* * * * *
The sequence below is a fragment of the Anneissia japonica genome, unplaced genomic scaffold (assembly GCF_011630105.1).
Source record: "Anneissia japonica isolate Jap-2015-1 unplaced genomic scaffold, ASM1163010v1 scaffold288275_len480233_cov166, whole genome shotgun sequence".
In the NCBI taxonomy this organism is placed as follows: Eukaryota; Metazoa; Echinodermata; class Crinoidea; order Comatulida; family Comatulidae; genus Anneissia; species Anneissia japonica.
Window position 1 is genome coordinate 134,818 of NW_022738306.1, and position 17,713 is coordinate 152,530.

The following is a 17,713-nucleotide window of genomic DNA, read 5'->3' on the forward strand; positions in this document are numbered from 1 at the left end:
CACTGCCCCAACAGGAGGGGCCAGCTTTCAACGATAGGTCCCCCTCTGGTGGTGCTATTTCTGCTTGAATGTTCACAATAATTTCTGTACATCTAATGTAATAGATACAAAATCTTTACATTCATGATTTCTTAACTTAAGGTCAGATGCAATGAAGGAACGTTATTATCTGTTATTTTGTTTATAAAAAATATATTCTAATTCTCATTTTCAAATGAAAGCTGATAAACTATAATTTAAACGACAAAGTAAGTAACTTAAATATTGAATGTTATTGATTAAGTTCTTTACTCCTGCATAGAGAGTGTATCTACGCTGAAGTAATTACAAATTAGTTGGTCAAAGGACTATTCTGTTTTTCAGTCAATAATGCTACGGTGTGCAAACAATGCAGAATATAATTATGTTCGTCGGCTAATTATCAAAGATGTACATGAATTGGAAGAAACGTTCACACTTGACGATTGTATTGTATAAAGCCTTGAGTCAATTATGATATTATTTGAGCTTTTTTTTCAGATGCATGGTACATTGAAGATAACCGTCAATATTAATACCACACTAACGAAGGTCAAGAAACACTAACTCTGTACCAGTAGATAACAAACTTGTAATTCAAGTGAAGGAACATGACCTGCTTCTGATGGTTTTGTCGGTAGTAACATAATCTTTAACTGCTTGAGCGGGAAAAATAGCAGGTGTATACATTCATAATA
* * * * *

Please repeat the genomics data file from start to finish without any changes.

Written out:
The sequence below is a fragment of the Anneissia japonica genome, unplaced genomic scaffold (assembly GCF_011630105.1).
Source record: "Anneissia japonica isolate Jap-2015-1 unplaced genomic scaffold, ASM1163010v1 scaffold288275_len480233_cov166, whole genome shotgun sequence".
In the NCBI taxonomy this organism is placed as follows: Eukaryota; Metazoa; Echinodermata; class Crinoidea; order Comatulida; family Comatulidae; genus Anneissia; species Anneissia japonica.
Window position 1 is genome coordinate 134,818 of NW_022738306.1, and position 17,713 is coordinate 152,530.

The following is a 17,713-nucleotide window of genomic DNA, read 5'->3' on the forward strand; positions in this document are numbered from 1 at the left end:
CACTGCCCCAACAGGAGGGGCCAGCTTTCAACGATAGGTCCCCCTCTGGTGGTGCTATTTCTGCTTGAATGTTCACAATAATTTCTGTACATCTAATGTAATAGATACAAAATCTTTACATTCATGATTTCTTAACTTAAGGTCAGATGCAATGAAGGAACGTTATTATCTGTTATTTTGTTTATAAAAAATATATTCTAATTCTCATTTTCAAATGAAAGCTGATAAACTATAATTTAAACGACAAAGTAAGTAACTTAAATATTGAATGTTATTGATTAAGTTCTTTACTCCTGCATAGAGAGTGTATCTACGCTGAAGTAATTACAAATTAGTTGGTCAAAGGACTATTCTGTTTTTCAGTCAATAATGCTACGGTGTGCAAACAATGCAGAATATAATTATGTTCGTCGGCTAATTATCAAAGATGTACATGAATTGGAAGAAACGTTCACACTTGACGATTGTATTGTATAAAGCCTTGAGTCAATTATGATATTATTTGAGCTTTTTTTTCAGATGCATGGTACATTGAAGATAACCGTCAATATTAATACCACACTAACGAAGGTCAAGAAACACTAACTCTGTACCAGTAGATAACAAACTTGTAATTCAAGTGAAGGAACATGACCTGCTTCTGATGGTTTTGTCGGTAGTAACATAATCTTTAACTGCTTGAGCGGGAAAAATAGCAGGTGTATACATTCATAATA